CPC - 36%

NDP - 32%

Libs - 24%

Goodbye Liberals!

The last Forum national poll had the Tories and NDP tied at 35 percent each, but in that poll Ontario was solidly Tory with them at roughly 40. If you removed the Ontario numbers from that poll and replaced them with these numbers, what would the national numbers be?

Brachina

The last forum poll had the NDP at 30 percent to the Tory 39 percent in Ontario and the Liberals 25 percent. That's a shift of -3 percent for the Tories, -1 percent for the Liberals, and +2 for the NDP. That doesn't seem like much until to look at how it all combines to shift the gaps. The NDP now has a lead over the Liberals of 8 percent instead of just 5 percent, and the Tories lead over the NDP has just shrunk to 4 percent which given bible belt vote sinks for the Tories means the NDP might win more seats then the Tories. Were not in majority territory yet, but a mere gain of 4 percent could change that (Ray only needed 36 percent,to win one).

Also interesting to note that it appears our modest gains were made at the expense of the,Tories, an especially bad sign for Stephen Harper.

Brachina

The last forum poll had the NDP at 30 percent to the Tory 39 percent in Ontario and the Liberals 25 percent. That's a shift of -3 percent for the Tories, -1 percent for the Liberals, and +2 for the NDP. That doesn't seem like much until to look at how it all combines to shift the gaps. The NDP now has a lead over the Liberals of 8 percent instead of just 5 percent, and the Tories lead over the NDP has just shrunk to 4 percent which given bible belt vote sinks for the Tories means the NDP might win more seats then the Tories. Were not in majority territory yet, but a mere gain of 4 percent could change that (Ray only needed 36 percent,to win one).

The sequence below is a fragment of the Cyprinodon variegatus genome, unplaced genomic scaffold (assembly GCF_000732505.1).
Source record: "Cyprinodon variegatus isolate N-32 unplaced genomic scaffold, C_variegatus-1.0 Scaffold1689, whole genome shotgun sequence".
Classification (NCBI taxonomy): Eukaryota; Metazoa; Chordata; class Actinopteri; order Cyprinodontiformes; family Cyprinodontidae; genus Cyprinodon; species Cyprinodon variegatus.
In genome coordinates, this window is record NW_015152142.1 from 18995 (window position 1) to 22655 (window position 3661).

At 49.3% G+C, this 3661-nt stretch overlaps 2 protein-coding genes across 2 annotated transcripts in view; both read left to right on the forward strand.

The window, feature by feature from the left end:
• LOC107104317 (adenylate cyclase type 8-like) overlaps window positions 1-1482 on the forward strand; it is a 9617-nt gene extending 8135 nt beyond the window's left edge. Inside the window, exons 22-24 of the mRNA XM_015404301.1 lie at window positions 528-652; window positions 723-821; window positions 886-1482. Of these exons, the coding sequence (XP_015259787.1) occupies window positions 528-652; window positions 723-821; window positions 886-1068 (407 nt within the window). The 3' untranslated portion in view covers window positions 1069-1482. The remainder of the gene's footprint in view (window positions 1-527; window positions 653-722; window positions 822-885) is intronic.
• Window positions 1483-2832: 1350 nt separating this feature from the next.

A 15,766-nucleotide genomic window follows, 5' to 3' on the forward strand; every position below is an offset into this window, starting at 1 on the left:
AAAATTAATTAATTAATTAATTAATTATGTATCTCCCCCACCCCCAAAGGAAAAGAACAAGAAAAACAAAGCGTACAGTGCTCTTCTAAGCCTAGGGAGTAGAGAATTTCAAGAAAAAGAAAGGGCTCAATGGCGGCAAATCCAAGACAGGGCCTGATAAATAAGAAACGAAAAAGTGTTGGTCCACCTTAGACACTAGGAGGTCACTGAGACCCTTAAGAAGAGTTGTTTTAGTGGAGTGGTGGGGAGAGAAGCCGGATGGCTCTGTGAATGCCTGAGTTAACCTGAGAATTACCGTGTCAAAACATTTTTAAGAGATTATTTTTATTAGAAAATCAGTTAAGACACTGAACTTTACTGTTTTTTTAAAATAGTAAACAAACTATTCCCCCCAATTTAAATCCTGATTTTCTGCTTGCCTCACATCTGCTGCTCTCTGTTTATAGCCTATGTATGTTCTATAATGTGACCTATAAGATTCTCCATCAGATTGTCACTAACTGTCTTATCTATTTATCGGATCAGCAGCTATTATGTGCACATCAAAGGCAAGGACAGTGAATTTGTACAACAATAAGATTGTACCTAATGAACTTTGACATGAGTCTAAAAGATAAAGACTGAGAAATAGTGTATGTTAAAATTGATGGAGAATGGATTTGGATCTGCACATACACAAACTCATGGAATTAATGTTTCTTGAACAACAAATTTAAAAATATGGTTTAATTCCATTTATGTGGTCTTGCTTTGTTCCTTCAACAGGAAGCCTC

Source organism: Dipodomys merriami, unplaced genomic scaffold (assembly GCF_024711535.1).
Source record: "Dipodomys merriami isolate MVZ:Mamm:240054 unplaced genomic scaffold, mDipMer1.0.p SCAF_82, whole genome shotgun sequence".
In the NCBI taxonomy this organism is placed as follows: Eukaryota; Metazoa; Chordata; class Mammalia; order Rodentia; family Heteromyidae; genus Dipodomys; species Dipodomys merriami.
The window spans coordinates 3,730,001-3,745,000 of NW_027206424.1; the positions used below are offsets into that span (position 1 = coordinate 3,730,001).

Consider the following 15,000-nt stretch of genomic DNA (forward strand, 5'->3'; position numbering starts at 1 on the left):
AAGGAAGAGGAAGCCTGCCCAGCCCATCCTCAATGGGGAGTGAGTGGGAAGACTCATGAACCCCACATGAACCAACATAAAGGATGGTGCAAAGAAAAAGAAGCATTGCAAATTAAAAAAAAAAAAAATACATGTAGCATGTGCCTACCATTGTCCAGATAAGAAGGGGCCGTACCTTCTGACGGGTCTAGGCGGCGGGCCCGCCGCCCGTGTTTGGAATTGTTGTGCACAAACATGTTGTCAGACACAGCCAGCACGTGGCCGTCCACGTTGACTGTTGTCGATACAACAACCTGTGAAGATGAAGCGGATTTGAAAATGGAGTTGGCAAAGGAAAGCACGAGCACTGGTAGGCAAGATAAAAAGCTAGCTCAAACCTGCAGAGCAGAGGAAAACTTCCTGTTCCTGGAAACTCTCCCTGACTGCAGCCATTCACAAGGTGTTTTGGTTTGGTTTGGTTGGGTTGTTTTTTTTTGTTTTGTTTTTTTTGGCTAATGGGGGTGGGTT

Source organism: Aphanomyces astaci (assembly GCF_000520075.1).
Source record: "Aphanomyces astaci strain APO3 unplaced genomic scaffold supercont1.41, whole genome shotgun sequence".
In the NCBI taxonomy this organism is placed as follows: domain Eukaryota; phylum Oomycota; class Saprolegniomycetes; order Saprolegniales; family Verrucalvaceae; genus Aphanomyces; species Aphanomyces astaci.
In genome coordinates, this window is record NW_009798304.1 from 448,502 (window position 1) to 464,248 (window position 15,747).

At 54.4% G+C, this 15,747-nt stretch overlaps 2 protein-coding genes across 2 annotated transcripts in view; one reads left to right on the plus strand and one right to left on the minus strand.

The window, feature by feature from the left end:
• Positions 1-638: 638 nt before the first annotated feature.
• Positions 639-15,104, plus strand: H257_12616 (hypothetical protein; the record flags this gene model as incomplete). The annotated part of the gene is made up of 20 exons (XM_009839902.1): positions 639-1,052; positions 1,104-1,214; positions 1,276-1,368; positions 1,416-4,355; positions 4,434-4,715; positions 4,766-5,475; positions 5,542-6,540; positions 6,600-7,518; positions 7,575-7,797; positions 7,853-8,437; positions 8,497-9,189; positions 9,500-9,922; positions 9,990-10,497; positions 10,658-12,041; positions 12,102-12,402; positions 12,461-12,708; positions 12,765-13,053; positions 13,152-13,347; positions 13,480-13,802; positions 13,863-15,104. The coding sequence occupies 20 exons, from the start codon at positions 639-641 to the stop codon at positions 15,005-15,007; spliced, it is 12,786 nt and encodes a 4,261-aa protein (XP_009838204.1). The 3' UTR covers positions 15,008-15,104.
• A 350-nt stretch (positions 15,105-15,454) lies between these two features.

Also interesting to note that it appears our modest gains were made at the expense of the,Tories, an especially bad sign for Stephen Harper.

Aristotleded24

Brachina wrote:
The last forum poll had the NDP at 30 percent to the Tory 39 percent in Ontario and the Liberals 25 percent. That's a shift of -3 percent for the Tories, -1 percent for the Liberals, and +2 for the NDP. That doesn't seem like much until to look at how it all combines to shift the gaps. The NDP now has a lead over the Liberals of 8 percent instead of just 5 percent, and the Tories lead over the NDP has just shrunk to 4 percent which given bible belt vote sinks for the Tories means the NDP might win more seats then the Tories. Were not in majority territory yet, but a mere gain of 4 percent could change that (Ray only needed 36 percent,to win one). Also interesting to note that it appears our modest gains were made at the expense of the,Tories, an especially bad sign for Stephen Harper.

If it's good news, might as well say it more than once!Wink

Howard

Stockholm wrote:

FYI: The latest Forum poll on Ontario politics also asked people how they would vote in a federal election:

CPC - 36%

NDP - 32%

Libs - 24%

Goodbye Liberals!

If these numbers hold, you can say that again. The NDP would win almost every Lib-NDP match-up and the Conservatives would be vulnerable in some of the seats they took away from the Liberals in pre-2011 elections. It's hard to believe the Conservatives are so low in popular support. Still they have room to fall Smile

Pages